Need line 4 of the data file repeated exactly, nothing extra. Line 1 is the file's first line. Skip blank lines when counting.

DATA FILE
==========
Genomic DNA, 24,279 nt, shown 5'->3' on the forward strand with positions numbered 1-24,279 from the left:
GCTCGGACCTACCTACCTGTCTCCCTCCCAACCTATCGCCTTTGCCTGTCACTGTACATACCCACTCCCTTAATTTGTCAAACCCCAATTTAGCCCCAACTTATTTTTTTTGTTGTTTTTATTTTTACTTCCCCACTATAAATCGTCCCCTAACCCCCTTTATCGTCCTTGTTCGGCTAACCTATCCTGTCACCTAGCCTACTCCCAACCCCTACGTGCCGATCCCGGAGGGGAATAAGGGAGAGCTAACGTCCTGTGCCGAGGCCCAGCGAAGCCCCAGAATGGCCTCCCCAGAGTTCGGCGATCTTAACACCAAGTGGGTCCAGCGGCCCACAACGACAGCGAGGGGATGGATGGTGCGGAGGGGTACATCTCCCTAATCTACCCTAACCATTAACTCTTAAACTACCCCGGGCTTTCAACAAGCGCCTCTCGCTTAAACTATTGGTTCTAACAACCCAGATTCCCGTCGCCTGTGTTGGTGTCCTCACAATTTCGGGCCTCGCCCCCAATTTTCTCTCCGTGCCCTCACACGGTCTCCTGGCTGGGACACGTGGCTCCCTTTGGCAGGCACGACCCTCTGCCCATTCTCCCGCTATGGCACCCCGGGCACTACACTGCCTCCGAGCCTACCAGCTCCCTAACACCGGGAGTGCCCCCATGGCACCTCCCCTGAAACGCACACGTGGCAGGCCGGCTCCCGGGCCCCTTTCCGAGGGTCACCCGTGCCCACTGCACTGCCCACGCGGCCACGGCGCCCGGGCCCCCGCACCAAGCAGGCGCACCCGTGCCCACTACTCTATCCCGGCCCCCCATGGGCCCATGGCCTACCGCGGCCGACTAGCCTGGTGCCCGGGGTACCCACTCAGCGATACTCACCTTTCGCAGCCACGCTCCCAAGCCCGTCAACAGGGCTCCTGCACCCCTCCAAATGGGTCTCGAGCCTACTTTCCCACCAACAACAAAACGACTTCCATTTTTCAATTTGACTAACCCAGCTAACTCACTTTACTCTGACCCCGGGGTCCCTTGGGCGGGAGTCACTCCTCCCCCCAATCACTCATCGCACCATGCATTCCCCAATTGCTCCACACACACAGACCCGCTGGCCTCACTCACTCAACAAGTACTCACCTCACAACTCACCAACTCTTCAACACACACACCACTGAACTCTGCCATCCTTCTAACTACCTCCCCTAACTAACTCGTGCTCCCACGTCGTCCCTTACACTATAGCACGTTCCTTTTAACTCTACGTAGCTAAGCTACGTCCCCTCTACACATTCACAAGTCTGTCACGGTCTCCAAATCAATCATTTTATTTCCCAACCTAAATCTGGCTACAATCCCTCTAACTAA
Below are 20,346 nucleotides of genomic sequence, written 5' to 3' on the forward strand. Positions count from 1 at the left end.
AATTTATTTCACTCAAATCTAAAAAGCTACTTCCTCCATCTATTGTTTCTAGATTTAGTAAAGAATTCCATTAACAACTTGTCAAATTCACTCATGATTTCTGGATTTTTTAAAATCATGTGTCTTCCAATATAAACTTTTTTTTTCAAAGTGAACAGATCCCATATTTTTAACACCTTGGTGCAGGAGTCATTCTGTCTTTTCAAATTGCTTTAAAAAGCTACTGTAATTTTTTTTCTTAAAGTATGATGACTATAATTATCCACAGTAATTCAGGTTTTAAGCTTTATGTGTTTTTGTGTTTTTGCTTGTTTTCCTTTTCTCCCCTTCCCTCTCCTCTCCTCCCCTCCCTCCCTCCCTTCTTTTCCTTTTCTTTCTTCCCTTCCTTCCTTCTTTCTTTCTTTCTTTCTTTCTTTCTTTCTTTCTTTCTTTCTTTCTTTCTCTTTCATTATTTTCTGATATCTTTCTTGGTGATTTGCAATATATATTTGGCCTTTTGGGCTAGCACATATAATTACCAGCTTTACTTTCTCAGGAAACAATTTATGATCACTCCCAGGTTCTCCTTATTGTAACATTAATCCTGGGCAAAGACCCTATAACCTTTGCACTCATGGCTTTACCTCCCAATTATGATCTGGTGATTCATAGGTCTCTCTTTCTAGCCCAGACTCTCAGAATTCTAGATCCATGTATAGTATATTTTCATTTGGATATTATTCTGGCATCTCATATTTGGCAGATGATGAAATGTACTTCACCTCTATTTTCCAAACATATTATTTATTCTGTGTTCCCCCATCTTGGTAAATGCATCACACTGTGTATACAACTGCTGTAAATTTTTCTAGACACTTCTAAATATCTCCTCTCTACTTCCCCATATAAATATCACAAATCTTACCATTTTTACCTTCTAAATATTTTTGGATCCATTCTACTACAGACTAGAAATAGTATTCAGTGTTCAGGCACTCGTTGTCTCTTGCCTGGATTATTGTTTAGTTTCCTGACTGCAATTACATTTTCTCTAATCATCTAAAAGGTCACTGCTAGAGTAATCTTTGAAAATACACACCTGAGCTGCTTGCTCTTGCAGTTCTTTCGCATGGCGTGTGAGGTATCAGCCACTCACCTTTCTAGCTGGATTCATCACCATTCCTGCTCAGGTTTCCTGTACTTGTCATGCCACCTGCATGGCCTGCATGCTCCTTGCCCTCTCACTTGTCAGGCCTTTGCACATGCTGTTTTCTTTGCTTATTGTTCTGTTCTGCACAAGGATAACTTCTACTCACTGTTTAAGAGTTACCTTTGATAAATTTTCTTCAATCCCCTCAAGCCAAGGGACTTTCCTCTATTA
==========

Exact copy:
AATTTATTTCACTCAAATCTAAAAAGCTACTTCCTCCATCTATTGTTTCTAGATTTAGTAAAGAATTCCATTAACAACTTGTCAAATTCACTCATGATTTCTGGATTTTTTAAAATCATGTGTCTTCCAATATAAACTTTTTTTTTCAAAGTGAACAGATCCCATATTTTTAACACCTTGGTGCAGGAGTCATTCTGTCTTTTCAAATTGCTTTAAAAAGCTACTGTAATTTTTTTTCTTAAAGTATGATGACTATAATTATCCACAGTAATTCAGGTTTTAAGCTTTATGTGTTTTTGTGTTTTTGCTTGTTTTCCTTTTCTCCCCTTCCCTCTCCTCTCCTCCCCTCCCTCCCTCCCTTCTTTTCCTTTTCTTTCTTCCCTTCCTTCCTTCTTTCTTTCTTTCTTTCTTTCTTTCTTTCTTTCTTTCTTTCTTTCTTTCTCTTTCATTATTTTCTGATATCTTTCTTGGTGATTTGCAATATATATTTGGCCTTTTGGGCTAGCACATATAATTACCAGCTTTACTTTCTCAGGAAACAATTTATGATCACTCCCAGGTTCTCCTTATTGTAACATTAATCCTGGGCAAAGACCCTATAACCTTTGCACTCATGGCTTTACCTCCCAATTATGATCTGGTGATTCATAGGTCTCTCTTTCTAGCCCAGACTCTCAGAATTCTAGATCCATGTATAGTATATTTTCATTTGGATATTATTCTGGCATCTCATATTTGGCAGATGATGAAATGTACTTCACCTCTATTTTCCAAACATATTATTTATTCTGTGTTCCCCCATCTTGGTAAATGCATCACACTGTGTATACAACTGCTGTAAATTTTTCTAGACACTTCTAAATATCTCCTCTCTACTTCCCCATATAAATATCACAAATCTTACCATTTTTACCTTCTAAATATTTTTGGATCCATTCTACTACAGACTAGAAATAGTATTCAGTGTTCAGGCACTCGTTGTCTCTTGCCTGGATTATTGTTTAGTTTCCTGACTGCAATTACATTTTCTCTAATCATCTAAAAGGTCACTGCTAGAGTAATCTTTGAAAATACACACCTGAGCTGCTTGCTCTTGCAGTTCTTTCGCATGGCGTGTGAGGTATCAGCCACTCACCTTTCTAGCTGGATTCATCACCATTCCTGCTCAGGTTTCCTGTACTTGTCATGCCACCTGCATGGCCTGCATGCTCCTTGCCCTCTCACTTGTCAGGCCTTTGCACATGCTGTTTTCTTTGCTTATTGTTCTGTTCTGCACAAGGATAACTTCTACTCACTGTTTAAGAGTTACCTTTGATAAATTTTCTTCAATCCCCTCAAGCCAAGGGACTTTCCTCTATTA